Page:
This artist rendering shows the Microsoft planned redevelopment, including the removal of 12 buildings and the construction of 18 new ones, along with open spaces and sports fields. Courtesy of Microsoft
Microsoft announced Nov. 30 that it will begin construction on a massive overhaul and expansion of its facilities in Redmond.
Microsoft, which settled in the city in 1986, will be replacing portions of its campus and creating 18 new buildings.
This will include a total of 6.7 million square feet of renovated workspace — of which 2.5 million will be new — $150 million in transportation infrastructure improvements, new sports fields, public spaces and green space.
Once it is finished, the Redmond campus will have 131 buildings that will house 47,000 employees and room to expand and accommodate 8,000 more.
“It’s an investment that’s good for our employees, good for the Puget Sound community, and makes good sense for our shareholders,” Microsoft President Brad Smith said on the company blog with the headline, “Investing to grow right here at home.”
Smith added, “We are not only creating a world-class work environment to help retain and attract the best and brightest global talent, but also building a campus that our neighbors can enjoy, and that we can build in a fiscally smart way with low environmental impact.”
The project will break ground in the fall of 2018 and take between five and seven years. It is slated to come online around the time Redmond receives its Light Link rail stations in 2023 and 2024.
A pedestrian bridge will link the campus to the light rail stations.
Redmond Mayor John Marchione praised the expansion and the company’s decision to continue expanding in the city.
“The reimagining of the Microsoft campus highlights their global leadership in technology and strengthens both Redmond’s and the regions reputation as a hub for ingenuity,” he said.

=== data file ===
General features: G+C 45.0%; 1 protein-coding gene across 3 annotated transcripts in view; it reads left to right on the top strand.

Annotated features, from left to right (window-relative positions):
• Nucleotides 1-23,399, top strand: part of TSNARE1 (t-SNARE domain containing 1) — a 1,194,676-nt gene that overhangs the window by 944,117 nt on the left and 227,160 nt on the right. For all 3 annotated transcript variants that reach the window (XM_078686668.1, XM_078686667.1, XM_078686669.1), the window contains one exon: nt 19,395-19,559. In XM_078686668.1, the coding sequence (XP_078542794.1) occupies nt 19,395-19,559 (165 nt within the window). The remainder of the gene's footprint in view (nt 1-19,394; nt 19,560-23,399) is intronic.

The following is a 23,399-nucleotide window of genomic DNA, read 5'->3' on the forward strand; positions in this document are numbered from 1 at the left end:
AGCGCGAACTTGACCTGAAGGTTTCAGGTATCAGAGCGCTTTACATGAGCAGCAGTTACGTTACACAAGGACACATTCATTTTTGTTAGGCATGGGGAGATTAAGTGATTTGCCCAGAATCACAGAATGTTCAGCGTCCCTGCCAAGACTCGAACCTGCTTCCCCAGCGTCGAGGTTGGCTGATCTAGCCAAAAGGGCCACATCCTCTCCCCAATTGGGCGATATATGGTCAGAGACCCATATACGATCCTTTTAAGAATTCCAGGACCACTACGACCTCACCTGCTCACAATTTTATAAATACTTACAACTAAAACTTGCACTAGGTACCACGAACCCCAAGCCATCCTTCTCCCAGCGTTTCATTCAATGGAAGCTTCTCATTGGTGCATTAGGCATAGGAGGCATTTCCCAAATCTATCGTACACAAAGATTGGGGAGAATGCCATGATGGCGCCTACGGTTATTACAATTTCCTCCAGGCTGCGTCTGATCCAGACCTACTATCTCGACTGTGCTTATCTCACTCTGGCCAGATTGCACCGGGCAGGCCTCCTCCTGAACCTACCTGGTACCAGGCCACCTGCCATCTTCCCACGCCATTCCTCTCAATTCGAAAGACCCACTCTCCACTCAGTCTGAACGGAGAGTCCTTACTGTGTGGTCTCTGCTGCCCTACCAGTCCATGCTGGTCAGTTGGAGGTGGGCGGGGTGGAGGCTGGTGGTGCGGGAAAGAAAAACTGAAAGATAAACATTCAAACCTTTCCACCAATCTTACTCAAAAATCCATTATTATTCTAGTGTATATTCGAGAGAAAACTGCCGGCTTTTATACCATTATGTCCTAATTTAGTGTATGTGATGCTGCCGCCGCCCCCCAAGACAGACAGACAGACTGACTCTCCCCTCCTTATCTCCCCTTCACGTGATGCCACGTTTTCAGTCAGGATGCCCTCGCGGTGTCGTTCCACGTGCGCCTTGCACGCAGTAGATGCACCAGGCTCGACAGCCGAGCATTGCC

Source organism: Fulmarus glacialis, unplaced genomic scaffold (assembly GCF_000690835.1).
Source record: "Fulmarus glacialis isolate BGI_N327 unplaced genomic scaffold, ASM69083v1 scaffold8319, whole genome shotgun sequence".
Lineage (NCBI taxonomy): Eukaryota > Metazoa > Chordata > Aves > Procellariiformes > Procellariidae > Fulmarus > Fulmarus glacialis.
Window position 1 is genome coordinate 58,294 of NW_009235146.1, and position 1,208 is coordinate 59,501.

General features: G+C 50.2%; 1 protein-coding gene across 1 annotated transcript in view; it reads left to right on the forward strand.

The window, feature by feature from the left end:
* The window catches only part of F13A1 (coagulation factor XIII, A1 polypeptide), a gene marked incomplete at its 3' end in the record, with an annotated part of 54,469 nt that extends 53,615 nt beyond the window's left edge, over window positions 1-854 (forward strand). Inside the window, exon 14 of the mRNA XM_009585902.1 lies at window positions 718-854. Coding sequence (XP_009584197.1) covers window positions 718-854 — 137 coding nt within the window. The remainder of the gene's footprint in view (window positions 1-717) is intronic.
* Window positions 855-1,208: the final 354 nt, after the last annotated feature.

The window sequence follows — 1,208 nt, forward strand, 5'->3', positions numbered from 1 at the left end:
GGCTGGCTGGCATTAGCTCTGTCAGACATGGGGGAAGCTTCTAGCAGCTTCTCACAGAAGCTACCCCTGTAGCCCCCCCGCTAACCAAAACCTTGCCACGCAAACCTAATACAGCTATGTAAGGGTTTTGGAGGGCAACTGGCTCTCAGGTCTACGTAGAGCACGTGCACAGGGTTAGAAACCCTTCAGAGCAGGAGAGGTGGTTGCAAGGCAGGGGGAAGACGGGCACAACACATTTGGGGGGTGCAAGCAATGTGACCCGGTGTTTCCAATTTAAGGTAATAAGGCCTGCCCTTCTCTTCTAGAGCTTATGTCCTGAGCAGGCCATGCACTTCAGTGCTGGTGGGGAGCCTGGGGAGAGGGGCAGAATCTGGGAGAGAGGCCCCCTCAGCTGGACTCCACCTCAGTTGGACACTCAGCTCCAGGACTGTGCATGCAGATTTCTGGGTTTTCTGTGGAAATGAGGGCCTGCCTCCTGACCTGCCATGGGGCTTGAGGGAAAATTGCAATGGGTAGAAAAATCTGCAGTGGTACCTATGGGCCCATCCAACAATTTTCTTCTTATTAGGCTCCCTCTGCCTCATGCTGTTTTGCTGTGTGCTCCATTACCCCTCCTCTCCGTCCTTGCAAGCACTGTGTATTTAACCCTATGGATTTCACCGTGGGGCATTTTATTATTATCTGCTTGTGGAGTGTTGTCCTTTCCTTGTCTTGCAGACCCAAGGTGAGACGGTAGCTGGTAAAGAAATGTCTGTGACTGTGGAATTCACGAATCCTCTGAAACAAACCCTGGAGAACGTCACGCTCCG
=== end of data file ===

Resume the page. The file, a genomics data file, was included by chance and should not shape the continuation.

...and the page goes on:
“We prize our relationship with the city of Redmond and will work closely with officials on the approval for campus and building architectural designs, engineering, building permit review and land use code compliance. As a Zero Waste Certified campus we will continue to focus further on waste-reduction initiatives,” Smith said.
The announcement has also received praise from county officials.
King County Executive Dow Constantine released a statement on Microsoft’s decision, as well.
“Microsoft’s bold investment in 2.5 million square feet of new office space demonstrates the company’s clear understanding that this is the best place in the nation to grow,” he said in the statement. “For more than 30 years, Microsoft has fueled a regional economy built on knowledge, innovation, and creativity. With this major new investment in its Redmond campus, Microsoft strengthens its partnership with King County, it’s commitment to Central Puget Sound, and our future as a leading global technology center.”
The renovations include modernizing office spaces.
When it was built, identical offices and natural light were incorporated into the design but the buildings also have low ceilings and many hallways, a press release from Microsoft said.
The rebuilt campus will focus on a more communal space for employees.
It will feature a two-acre plaza with space for up to 12,000 people to gather and various sports fields, including a cricket pitch.
“As Microsoft continues to create the tools and services that are shaping the future of work, we can’t think of a better time to modernize our campus into a model of ingenuity and innovation,” Smith added.
OneRedmond CEO Bart Phillips offered some insight into Microsoft’s expansion.
“Microsoft’s decision to reinvent its campus for its future growth reconfirms Redmond’s and the region’s attractiveness and support for innovation and talent. This is a huge boost for Redmond and the Seattle region,” he said. OneRedmond, a public-private partnership, serves to promote development in the city.
The land which the campus is located on was originally one of Puget Sound’s largest chicken farms and a ranch owned by Italian immigrants, according to the Redmond Historical Society.